In recent months we’ve seen the pressures confronting the B2B space as have not been seen before. That’s due, of course, to the pandemic, which has exposed the vagaries of a market worth tens of trillions of dollars largely dependent on paper checks, and paper invoices.
It’s the streamlining of invoicing — and digitizing them — that can help lead to the digitization of payments. After all, sending those digital versions of payment requests can, at a basic level, include embedded links that allow for direct payments. Automated generation of invoices also match up with purchase orders, and ensure accuracy, and no need to pick up the phone or double-check that goods and services performed or delivered are detailed in a way that makes supply chains more efficient.
How To Get There
But, ah — how to get there is the question. In some cases, digital-first or forward-thinking companies might stipulate that invoices be presented in a certain (paperless) way, and across many countries, governments mandate that suppliers they contract with embrace eInvoicing. And in still other approaches, consortiums of private firms work with government agencies and even central banks to modernize invoices.
To get a sense of some widespread — and let’s call them top-down — efforts, as mandated by officials in India, the government has said that beginning in April of 2021, all invoices will be electronically tendered. The government, as reported in the Hindustan Times, introduced the new system at the beginning of this month, with commentary from finance secretary (as reported in various sources) Ajay Bhustan Pandrey as stating that “it is a great step forward as e-invoicing has many advantages both for the business and the tax administration. Buyers and sellers will be able to have realtime information of the invoices.”
The recent push in India is reminiscent of other initiatives, where, for example, in Europe, national (but not necessarily EU wide) efforts to bring invoicing to the digital realm can be seen. In Germany, as we noted earlier in the year, central, regional and local authorities now require government vendors to submit electronic invoices in one of two standards. Elsewhere, Australia and New Zealand have also pursued standards since 2018.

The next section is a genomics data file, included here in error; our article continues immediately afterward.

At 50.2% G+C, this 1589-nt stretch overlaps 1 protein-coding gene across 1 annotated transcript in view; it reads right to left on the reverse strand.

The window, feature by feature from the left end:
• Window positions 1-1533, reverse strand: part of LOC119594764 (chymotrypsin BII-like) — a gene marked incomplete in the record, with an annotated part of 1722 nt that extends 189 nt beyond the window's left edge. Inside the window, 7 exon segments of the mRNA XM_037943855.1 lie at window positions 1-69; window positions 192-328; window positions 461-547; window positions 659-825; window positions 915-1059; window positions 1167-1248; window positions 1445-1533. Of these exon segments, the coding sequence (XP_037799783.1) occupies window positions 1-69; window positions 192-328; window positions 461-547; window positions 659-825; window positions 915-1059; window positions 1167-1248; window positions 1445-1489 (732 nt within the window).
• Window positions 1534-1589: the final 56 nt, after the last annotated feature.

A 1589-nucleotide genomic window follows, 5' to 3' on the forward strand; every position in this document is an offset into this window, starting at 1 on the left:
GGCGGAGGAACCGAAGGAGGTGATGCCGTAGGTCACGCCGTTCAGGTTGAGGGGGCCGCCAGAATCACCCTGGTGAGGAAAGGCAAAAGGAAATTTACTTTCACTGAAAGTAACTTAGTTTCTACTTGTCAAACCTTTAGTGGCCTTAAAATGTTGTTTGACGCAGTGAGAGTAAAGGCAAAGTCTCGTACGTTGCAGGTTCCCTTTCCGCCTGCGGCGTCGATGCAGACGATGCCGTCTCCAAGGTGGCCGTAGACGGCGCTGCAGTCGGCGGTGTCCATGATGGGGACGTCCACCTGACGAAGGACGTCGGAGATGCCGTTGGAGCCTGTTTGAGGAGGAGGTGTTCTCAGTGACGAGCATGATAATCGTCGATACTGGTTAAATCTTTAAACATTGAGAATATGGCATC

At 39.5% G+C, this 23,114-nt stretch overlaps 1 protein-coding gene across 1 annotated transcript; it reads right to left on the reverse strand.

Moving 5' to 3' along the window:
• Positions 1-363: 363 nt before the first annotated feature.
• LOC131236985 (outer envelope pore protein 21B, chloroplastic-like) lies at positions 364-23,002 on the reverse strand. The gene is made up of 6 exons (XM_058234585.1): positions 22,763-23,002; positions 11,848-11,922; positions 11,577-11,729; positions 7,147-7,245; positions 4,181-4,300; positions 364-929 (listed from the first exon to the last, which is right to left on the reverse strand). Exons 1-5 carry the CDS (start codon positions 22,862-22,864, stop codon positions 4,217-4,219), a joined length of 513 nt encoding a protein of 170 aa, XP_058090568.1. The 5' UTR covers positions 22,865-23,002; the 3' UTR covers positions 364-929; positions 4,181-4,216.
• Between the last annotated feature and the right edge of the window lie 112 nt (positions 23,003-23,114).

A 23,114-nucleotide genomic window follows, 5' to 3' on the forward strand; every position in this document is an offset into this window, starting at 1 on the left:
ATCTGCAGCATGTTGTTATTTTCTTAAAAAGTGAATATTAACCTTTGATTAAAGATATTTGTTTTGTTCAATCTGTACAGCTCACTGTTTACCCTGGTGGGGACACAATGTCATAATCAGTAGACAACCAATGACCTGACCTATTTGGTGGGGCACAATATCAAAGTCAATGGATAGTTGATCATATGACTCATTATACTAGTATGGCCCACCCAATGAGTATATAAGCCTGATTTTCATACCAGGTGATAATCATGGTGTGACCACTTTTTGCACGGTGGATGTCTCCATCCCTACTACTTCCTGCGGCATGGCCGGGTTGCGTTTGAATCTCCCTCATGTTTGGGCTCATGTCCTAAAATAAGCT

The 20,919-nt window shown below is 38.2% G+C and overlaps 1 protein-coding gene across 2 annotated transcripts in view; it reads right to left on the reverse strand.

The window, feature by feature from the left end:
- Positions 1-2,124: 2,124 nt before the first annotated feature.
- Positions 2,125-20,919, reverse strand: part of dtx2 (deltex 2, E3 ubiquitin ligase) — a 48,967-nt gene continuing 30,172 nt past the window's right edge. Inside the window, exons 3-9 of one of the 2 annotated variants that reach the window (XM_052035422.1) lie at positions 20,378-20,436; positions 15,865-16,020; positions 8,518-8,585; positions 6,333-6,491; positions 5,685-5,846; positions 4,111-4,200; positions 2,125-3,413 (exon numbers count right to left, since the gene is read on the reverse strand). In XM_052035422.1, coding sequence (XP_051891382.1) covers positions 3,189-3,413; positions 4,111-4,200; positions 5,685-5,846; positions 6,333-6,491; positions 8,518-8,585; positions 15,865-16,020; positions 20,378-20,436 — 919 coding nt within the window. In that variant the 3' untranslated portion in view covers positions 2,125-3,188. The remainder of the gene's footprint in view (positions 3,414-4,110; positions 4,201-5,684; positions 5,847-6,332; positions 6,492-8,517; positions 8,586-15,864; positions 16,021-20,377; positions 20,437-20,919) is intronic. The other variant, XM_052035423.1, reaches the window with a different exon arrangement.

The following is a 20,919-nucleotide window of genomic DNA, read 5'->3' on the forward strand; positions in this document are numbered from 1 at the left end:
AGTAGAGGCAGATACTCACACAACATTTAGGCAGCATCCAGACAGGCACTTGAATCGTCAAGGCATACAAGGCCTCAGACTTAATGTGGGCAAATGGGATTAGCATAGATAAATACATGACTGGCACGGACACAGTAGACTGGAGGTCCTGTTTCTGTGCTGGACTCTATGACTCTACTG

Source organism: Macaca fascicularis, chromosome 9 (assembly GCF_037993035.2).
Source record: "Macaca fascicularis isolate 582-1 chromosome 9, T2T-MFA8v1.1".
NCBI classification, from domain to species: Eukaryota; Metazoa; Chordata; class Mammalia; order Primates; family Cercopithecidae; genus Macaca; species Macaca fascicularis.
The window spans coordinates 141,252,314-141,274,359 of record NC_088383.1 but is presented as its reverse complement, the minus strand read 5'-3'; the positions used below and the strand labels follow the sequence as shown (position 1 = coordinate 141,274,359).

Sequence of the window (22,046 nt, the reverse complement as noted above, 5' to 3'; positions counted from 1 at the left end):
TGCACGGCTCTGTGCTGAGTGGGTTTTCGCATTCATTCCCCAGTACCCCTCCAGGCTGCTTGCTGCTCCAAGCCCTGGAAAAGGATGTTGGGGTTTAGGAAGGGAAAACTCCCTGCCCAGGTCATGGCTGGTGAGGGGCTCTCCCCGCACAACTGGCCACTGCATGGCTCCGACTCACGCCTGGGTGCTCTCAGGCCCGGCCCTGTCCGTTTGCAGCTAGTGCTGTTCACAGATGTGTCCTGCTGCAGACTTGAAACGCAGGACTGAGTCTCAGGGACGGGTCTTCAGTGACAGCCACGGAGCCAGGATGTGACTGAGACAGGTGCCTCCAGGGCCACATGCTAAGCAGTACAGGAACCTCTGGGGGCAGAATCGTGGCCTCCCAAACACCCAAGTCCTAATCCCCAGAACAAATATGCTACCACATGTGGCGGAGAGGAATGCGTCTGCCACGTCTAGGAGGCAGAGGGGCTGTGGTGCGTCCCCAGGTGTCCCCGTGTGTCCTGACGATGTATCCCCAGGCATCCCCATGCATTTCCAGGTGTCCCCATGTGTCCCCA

Here in the states, the Business Payments Coalition (BPC), billed as a volunteer group of organizations and individuals, to get a better insight into data, that is asking for industry input on data and processes connected to invoicing. The BPC is working with the Federal Reserve to organize a program to develop a digital invoicing exchange blueprint for the U.S. market.
The digital invoice, which links accounts receivable (AR) and accounts payable (AP), might, depending on the region, see a tailwind akin to various payments schemes — such as the U.K.’s Faster Payments banking initiative (spurred on by the U.K. Treasury). Or, we see in the states, any number of B2B payment tech companies have sought to move us away from paper-based processes, even as there’s a U.S. mandate that focuses on government agencies. We’ve noted continuing efforts from Taulia, Basware, Tradeshift and others.
But: The free markets are also a mix of offerings, standards, tech-driven products and services. In the Fed’s 2018 report “U.S. Adoption of Electronic Invoicing: Challenges and Opportunities” the central bank wrote that “a large difference between the U.S. and other countries is the size and diversity of the marketplace. To implement a standard eInvoicing, the technical framework, semantics and syntax models and legal requirements in the U.S. would require significant coordination between governments and businesses and among businesses on a scale not required in other countries that have mandated eInvoicing.”
The great digital shift has upended much — and pushed us to re-examine paper checks, a scrutiny better late than never, with governments and private firms (sometimes jointly) doing the scrutinizing.